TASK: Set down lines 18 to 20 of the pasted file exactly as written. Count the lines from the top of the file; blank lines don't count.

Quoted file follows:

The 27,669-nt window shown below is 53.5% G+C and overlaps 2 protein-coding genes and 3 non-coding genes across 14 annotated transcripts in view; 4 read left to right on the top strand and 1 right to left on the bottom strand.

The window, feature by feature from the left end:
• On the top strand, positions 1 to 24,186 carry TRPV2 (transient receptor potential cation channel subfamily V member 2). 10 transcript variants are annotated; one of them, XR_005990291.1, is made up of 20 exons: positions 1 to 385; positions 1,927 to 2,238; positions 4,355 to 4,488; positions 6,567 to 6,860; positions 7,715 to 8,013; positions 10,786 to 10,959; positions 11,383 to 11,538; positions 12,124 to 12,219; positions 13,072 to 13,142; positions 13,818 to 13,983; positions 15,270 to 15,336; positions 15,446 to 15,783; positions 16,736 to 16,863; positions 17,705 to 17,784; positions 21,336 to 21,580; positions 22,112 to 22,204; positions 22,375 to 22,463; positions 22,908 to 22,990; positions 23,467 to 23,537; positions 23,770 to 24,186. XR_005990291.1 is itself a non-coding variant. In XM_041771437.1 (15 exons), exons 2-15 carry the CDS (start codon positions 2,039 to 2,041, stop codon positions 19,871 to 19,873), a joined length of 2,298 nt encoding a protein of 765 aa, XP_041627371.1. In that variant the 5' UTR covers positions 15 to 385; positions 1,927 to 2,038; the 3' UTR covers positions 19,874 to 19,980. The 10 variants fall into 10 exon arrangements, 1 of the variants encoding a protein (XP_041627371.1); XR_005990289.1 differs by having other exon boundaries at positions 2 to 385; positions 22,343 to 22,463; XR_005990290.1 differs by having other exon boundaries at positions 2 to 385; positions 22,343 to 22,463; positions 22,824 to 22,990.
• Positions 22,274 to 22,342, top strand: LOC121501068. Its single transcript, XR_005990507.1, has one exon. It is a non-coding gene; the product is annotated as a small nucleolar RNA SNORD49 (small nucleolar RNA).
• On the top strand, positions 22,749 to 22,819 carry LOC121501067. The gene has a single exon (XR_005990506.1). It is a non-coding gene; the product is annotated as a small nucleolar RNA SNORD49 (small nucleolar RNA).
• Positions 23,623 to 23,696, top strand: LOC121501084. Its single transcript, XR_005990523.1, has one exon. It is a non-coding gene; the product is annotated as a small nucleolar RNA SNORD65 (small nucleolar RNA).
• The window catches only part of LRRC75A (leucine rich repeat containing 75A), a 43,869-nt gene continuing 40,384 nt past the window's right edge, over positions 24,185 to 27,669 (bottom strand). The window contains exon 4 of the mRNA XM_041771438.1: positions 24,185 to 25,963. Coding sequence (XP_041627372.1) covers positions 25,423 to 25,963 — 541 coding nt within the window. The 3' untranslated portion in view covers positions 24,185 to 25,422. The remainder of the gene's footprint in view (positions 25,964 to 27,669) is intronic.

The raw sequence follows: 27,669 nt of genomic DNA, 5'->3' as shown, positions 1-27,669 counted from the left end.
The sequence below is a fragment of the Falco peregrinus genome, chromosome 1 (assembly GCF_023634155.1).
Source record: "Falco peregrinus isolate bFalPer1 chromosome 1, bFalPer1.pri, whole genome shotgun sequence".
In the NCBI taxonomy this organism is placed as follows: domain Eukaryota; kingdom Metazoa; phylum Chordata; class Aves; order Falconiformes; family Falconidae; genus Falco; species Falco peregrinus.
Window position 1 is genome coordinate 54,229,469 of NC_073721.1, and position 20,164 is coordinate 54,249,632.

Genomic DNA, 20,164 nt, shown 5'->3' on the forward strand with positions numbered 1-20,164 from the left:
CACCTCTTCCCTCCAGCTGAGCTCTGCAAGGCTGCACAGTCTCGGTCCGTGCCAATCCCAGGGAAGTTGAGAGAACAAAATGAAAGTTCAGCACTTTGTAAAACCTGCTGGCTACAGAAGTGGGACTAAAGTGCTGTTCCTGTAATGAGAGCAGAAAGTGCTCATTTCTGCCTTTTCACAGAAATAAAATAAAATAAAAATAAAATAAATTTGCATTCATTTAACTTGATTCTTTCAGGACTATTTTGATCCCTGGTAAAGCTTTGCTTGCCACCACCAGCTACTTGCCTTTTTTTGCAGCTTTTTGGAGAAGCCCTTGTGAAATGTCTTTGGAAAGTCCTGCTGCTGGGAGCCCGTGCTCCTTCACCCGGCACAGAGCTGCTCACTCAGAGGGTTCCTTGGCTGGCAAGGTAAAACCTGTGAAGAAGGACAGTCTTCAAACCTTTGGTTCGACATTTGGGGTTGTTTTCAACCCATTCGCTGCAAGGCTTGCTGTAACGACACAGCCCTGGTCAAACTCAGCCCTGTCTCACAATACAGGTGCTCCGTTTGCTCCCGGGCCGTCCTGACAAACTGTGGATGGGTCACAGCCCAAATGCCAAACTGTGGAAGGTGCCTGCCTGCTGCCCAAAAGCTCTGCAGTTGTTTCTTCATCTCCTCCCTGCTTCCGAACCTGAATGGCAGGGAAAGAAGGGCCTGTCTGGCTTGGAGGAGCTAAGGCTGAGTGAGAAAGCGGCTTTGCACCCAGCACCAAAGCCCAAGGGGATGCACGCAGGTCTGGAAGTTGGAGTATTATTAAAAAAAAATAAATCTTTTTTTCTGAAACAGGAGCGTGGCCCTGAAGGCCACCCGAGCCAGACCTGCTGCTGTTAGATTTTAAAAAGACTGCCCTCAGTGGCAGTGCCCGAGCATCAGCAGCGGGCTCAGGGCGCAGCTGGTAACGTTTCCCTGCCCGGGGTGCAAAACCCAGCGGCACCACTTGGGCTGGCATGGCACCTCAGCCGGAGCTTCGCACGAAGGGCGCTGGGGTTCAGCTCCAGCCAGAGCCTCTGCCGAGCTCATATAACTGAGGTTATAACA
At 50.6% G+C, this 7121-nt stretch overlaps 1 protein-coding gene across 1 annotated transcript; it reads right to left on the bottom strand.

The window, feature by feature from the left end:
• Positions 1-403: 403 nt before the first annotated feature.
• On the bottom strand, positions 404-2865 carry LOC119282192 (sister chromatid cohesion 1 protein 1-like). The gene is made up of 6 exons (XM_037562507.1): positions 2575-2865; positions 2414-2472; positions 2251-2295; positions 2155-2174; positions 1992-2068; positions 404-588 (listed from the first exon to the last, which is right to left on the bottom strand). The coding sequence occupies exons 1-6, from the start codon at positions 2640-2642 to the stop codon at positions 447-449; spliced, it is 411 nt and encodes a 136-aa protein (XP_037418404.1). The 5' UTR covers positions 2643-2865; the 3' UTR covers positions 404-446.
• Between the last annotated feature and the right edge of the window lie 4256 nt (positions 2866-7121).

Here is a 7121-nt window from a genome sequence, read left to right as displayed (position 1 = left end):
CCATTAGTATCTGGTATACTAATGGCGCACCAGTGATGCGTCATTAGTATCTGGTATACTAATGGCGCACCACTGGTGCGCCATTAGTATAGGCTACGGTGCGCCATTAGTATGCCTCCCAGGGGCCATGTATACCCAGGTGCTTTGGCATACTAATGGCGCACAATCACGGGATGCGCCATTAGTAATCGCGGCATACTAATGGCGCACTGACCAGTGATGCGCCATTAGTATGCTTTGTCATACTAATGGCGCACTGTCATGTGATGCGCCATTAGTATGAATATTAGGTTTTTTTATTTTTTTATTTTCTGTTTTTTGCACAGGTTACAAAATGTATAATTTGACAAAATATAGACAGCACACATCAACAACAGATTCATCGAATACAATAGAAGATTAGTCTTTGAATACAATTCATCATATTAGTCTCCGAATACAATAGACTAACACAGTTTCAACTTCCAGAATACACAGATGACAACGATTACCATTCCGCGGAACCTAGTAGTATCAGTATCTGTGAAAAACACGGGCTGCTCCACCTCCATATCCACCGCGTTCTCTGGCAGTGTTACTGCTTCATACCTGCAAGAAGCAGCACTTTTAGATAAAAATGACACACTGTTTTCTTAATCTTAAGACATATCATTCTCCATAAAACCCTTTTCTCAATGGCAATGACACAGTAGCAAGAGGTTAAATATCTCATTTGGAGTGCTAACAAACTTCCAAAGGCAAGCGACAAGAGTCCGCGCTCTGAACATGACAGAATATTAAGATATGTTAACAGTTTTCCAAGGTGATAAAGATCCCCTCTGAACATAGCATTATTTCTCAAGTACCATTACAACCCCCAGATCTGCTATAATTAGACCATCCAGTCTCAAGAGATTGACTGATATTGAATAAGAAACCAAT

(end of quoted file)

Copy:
• On the bottom strand, positions 404-2865 carry LOC119282192 (sister chromatid cohesion 1 protein 1-like). The gene is made up of 6 exons (XM_037562507.1): positions 2575-2865; positions 2414-2472; positions 2251-2295; positions 2155-2174; positions 1992-2068; positions 404-588 (listed from the first exon to the last, which is right to left on the bottom strand). The coding sequence occupies exons 1-6, from the start codon at positions 2640-2642 to the stop codon at positions 447-449; spliced, it is 411 nt and encodes a 136-aa protein (XP_037418404.1). The 5' UTR covers positions 2643-2865; the 3' UTR covers positions 404-446.
• Between the last annotated feature and the right edge of the window lie 4256 nt (positions 2866-7121).

Here is a 7121-nt window from a genome sequence, read left to right as displayed (position 1 = left end):